We decided to have a lay day the following day and slept later than usual (Milo got up for Patagonian network, but then crawled back to sleep again). We did an excursion with the dinghy to the mouth of the fjord where there were a river coming out. In the flats exposed by the low tide a flock of goose-looking birds with total different coloring were wandering around. We also explored the little island by the entrance which was covered in mussles.
After night fall the second night a squall line came by with really strong gusts and heavy rain which resulted in the need for extra lines both forward and aft and also retying one of the forward lines that had worked itself loose. So with a flashlight Milo rowed the dinghy ashore again in the beating rain, but everything went well and soon after the lines were secured the wind dropped considerably and we could have a good night sleep.
The following day, November 12, we left Estero Dock in a light breeze and I had my work cut out for me for at least an hour, cleaning the mooring lines from sea weed. I positioned myself on foredeck and patiently removed the green yucky stuff that most of the lines were covered with. After a while we got company from dolphins that followed us a good part of the way to our next Caleta, Bahia Tom. The distance was not more than 22 miles and apart from the dolphins not much happened until we reached Bahia Tom. Then a squall came and made it wet and windy to anchor, but the good thing was that we were welcomed by a steamer duck (not really welcomed – he fled in the special way steamer duck do, by paddling there wings in the water instead of flying).
Otherwise the most significant that happened on the day trip was that we passed Latitude 50 degrees South, we are in the roaring 50:s, something that did not really showed that much when we early next morning set out for the next leg, since our next destination was close to 40 miles away. It was cloudy, but the sun showed itself every now and then and the rain kept to the sides of the canal we were travelling on, and in the beginning we had enough wind from northwest to actually sail. But soon the wind died and we started motoring again. And as usual, just before reaching our destination, Steamer duck lagoon, the wind came back with some rain. But the anchorage is protected since you pass a narrow cut to get in to a small lagoon. We hoped to see both steamer duck and sea utters, that would be in the lagoon according to the guide book. However, we left the Caleta on the following day, November 14, after only have seen a white type of gooselike bird.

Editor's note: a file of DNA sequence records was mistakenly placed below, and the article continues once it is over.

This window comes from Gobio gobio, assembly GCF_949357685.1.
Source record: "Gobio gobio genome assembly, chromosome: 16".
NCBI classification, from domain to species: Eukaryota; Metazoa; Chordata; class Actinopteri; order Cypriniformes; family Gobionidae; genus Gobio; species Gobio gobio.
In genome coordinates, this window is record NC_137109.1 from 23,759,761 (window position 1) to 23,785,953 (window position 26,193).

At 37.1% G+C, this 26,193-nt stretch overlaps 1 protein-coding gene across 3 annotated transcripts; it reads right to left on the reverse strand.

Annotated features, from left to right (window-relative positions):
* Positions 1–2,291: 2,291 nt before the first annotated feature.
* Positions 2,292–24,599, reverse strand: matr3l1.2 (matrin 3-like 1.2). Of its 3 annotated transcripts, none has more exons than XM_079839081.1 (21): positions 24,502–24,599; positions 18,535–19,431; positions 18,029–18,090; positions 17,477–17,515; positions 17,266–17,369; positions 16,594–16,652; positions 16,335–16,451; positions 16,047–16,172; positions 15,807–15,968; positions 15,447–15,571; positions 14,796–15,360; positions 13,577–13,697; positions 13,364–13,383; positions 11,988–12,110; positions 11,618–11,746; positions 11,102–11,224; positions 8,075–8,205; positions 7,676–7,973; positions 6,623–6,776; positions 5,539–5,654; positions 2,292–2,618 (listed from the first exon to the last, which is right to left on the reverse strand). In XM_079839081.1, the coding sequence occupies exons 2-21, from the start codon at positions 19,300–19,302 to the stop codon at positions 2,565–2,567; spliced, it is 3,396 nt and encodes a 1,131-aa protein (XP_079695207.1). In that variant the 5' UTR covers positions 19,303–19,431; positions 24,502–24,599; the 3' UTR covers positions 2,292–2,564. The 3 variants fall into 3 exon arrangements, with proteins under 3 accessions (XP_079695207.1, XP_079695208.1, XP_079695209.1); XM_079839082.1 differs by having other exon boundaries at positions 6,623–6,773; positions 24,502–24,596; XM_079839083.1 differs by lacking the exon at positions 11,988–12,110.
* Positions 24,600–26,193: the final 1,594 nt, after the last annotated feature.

On the way to Puerto Bueno we sailed the whole distance and had practically no rain. Puerto Bueno has no mountains, only low trees as protection. That makes the anchorage a bit more windy from the more steady "normal" wind, but you do not have to fear the stronger mountain winds (rachas or williwas). We had time to make an excursion to land since there was a waterfall facing the lagoon, and the water came from a small lake upstream. And the vegetation was not so dense so there were possibilities to actually get through. So we parked the dinghy by the bank at the waterfall and for the first time in Patagonia did a land based excursion. The lake was not more than a couple of hundred meters in but it was good to walk on land again. The ground was very cushy under your feet, it felt like walking on sponges. There was so much moss on the ground, and not only on the ground. It was everywhere and was thriving in the damp climate.